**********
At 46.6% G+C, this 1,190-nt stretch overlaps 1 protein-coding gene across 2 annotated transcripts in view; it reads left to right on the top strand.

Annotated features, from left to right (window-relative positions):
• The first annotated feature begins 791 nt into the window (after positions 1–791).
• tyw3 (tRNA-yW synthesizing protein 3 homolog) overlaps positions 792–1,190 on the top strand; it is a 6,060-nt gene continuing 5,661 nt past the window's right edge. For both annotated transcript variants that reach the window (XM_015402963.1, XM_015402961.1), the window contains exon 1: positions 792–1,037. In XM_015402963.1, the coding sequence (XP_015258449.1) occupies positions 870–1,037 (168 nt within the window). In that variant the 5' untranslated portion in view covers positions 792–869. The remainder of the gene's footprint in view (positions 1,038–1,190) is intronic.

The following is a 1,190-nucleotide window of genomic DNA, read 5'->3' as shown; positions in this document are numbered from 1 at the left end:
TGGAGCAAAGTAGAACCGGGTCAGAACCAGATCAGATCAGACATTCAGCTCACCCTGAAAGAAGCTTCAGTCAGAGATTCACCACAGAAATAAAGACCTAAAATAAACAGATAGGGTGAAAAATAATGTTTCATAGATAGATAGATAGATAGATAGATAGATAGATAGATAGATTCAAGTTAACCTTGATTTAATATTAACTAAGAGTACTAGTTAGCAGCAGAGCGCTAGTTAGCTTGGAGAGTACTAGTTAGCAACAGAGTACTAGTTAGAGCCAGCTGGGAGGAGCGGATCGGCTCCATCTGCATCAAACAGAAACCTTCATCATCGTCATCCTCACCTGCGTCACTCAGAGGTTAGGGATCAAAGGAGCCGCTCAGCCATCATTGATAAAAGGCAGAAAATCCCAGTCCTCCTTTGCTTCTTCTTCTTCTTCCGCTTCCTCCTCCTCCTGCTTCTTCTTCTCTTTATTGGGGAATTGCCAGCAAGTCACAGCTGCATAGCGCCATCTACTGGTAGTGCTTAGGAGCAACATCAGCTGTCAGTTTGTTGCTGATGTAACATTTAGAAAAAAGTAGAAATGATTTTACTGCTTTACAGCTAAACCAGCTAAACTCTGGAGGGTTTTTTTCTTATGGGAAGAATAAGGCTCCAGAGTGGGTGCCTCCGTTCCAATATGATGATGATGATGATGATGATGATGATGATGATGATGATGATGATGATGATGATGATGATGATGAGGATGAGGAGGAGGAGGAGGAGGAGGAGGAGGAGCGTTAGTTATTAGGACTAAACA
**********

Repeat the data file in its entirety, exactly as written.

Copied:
At 46.6% G+C, this 1,190-nt stretch overlaps 1 protein-coding gene across 2 annotated transcripts in view; it reads left to right on the top strand.

Annotated features, from left to right (window-relative positions):
• The first annotated feature begins 791 nt into the window (after positions 1–791).
• tyw3 (tRNA-yW synthesizing protein 3 homolog) overlaps positions 792–1,190 on the top strand; it is a 6,060-nt gene continuing 5,661 nt past the window's right edge. For both annotated transcript variants that reach the window (XM_015402963.1, XM_015402961.1), the window contains exon 1: positions 792–1,037. In XM_015402963.1, the coding sequence (XP_015258449.1) occupies positions 870–1,037 (168 nt within the window). In that variant the 5' untranslated portion in view covers positions 792–869. The remainder of the gene's footprint in view (positions 1,038–1,190) is intronic.

The following is a 1,190-nucleotide window of genomic DNA, read 5'->3' as shown; positions in this document are numbered from 1 at the left end:
TGGAGCAAAGTAGAACCGGGTCAGAACCAGATCAGATCAGACATTCAGCTCACCCTGAAAGAAGCTTCAGTCAGAGATTCACCACAGAAATAAAGACCTAAAATAAACAGATAGGGTGAAAAATAATGTTTCATAGATAGATAGATAGATAGATAGATAGATAGATAGATAGATTCAAGTTAACCTTGATTTAATATTAACTAAGAGTACTAGTTAGCAGCAGAGCGCTAGTTAGCTTGGAGAGTACTAGTTAGCAACAGAGTACTAGTTAGAGCCAGCTGGGAGGAGCGGATCGGCTCCATCTGCATCAAACAGAAACCTTCATCATCGTCATCCTCACCTGCGTCACTCAGAGGTTAGGGATCAAAGGAGCCGCTCAGCCATCATTGATAAAAGGCAGAAAATCCCAGTCCTCCTTTGCTTCTTCTTCTTCTTCCGCTTCCTCCTCCTCCTGCTTCTTCTTCTCTTTATTGGGGAATTGCCAGCAAGTCACAGCTGCATAGCGCCATCTACTGGTAGTGCTTAGGAGCAACATCAGCTGTCAGTTTGTTGCTGATGTAACATTTAGAAAAAAGTAGAAATGATTTTACTGCTTTACAGCTAAACCAGCTAAACTCTGGAGGGTTTTTTTCTTATGGGAAGAATAAGGCTCCAGAGTGGGTGCCTCCGTTCCAATATGATGATGATGATGATGATGATGATGATGATGATGATGATGATGATGATGATGATGATGATGATGAGGATGAGGAGGAGGAGGAGGAGGAGGAGGAGGAGCGTTAGTTATTAGGACTAAACA